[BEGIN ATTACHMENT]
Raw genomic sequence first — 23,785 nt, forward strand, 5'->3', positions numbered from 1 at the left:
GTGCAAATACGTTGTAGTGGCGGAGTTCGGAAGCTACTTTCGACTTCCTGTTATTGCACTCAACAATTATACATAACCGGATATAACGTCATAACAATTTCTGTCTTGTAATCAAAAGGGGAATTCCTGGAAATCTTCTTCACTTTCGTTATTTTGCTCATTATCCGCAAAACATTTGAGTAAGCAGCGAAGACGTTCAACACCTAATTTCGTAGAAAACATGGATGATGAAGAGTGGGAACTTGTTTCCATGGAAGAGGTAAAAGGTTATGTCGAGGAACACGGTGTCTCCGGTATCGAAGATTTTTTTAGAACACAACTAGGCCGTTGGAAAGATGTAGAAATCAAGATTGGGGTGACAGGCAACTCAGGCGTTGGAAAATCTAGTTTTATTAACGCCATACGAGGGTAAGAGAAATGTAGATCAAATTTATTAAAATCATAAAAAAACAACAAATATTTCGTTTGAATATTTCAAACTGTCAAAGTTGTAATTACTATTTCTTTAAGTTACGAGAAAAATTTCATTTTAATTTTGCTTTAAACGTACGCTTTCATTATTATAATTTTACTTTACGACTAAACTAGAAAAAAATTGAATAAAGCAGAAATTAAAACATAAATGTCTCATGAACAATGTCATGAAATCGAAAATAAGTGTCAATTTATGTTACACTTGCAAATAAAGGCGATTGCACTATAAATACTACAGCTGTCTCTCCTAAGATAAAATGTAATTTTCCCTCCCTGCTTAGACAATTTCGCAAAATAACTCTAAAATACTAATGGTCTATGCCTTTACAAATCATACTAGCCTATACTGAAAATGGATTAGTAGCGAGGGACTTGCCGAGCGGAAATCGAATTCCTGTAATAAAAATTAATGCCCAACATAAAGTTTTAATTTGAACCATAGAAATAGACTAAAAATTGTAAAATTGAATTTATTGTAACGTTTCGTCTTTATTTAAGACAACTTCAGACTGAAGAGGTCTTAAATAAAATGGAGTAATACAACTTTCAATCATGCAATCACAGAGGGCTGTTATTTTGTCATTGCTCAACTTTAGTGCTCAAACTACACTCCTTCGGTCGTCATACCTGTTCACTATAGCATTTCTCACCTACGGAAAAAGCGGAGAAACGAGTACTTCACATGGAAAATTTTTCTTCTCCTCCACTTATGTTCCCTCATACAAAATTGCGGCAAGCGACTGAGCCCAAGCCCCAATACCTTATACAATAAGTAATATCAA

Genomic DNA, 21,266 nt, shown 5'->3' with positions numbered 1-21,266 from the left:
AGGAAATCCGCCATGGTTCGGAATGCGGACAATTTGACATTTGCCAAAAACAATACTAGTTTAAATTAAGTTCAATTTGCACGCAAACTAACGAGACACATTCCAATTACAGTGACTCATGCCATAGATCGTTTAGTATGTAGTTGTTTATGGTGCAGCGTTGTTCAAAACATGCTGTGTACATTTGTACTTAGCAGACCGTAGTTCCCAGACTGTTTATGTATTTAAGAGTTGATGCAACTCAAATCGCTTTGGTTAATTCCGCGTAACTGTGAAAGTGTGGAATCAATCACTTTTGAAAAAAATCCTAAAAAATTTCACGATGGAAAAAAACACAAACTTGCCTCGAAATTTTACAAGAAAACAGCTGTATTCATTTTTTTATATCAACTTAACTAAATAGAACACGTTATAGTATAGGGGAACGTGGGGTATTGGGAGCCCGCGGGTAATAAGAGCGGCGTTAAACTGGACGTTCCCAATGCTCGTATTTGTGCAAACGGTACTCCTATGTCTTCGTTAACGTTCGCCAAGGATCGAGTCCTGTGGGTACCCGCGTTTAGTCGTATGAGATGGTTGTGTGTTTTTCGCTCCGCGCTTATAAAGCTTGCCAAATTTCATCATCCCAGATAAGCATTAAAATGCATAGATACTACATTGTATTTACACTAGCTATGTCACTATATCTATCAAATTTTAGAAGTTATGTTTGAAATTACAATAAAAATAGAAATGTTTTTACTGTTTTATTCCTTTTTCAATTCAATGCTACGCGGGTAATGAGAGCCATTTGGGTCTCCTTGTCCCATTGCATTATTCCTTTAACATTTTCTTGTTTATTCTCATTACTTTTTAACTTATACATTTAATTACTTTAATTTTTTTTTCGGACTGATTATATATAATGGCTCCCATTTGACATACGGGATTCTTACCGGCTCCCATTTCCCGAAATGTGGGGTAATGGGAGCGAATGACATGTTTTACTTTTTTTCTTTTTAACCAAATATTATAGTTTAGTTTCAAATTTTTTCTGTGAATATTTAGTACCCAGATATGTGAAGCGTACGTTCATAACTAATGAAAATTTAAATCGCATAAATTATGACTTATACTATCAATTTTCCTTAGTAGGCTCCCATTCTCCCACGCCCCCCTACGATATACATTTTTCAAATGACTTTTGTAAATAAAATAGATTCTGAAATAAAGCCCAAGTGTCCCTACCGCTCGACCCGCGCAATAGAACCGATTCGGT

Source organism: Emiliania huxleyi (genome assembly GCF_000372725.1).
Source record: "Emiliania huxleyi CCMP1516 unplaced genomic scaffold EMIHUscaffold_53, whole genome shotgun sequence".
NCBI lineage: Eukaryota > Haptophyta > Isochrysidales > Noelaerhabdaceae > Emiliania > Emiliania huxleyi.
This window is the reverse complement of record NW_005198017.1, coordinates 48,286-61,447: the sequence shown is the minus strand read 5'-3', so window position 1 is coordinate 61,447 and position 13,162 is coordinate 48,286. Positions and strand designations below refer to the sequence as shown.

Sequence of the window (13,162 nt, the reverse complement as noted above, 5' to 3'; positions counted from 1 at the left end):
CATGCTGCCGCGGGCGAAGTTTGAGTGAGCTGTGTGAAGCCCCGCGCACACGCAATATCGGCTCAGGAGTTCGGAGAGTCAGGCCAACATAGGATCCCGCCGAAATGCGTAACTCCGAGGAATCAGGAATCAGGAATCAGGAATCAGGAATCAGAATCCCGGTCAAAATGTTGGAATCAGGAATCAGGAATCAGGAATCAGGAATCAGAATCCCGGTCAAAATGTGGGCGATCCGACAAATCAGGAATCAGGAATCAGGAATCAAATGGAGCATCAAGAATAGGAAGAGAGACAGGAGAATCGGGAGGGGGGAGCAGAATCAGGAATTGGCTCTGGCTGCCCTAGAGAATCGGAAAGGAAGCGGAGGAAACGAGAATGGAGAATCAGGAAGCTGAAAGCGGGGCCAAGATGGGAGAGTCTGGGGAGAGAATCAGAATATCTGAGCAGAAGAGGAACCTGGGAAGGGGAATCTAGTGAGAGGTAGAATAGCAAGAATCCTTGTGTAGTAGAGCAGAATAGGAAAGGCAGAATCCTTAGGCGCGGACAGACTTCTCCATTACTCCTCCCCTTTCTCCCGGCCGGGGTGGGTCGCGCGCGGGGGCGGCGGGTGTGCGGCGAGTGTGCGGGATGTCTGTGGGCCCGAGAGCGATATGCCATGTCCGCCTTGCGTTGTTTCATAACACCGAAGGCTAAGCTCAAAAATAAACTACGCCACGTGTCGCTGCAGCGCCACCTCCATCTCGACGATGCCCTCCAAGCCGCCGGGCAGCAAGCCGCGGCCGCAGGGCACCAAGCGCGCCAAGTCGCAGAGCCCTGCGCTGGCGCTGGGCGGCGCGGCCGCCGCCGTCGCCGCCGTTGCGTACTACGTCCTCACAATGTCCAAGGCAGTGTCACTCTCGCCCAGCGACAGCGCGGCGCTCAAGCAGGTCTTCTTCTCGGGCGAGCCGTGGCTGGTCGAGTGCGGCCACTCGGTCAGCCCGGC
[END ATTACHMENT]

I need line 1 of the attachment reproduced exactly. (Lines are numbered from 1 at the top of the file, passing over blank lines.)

Raw genomic sequence first — 23,785 nt, forward strand, 5'->3', positions numbered from 1 at the left: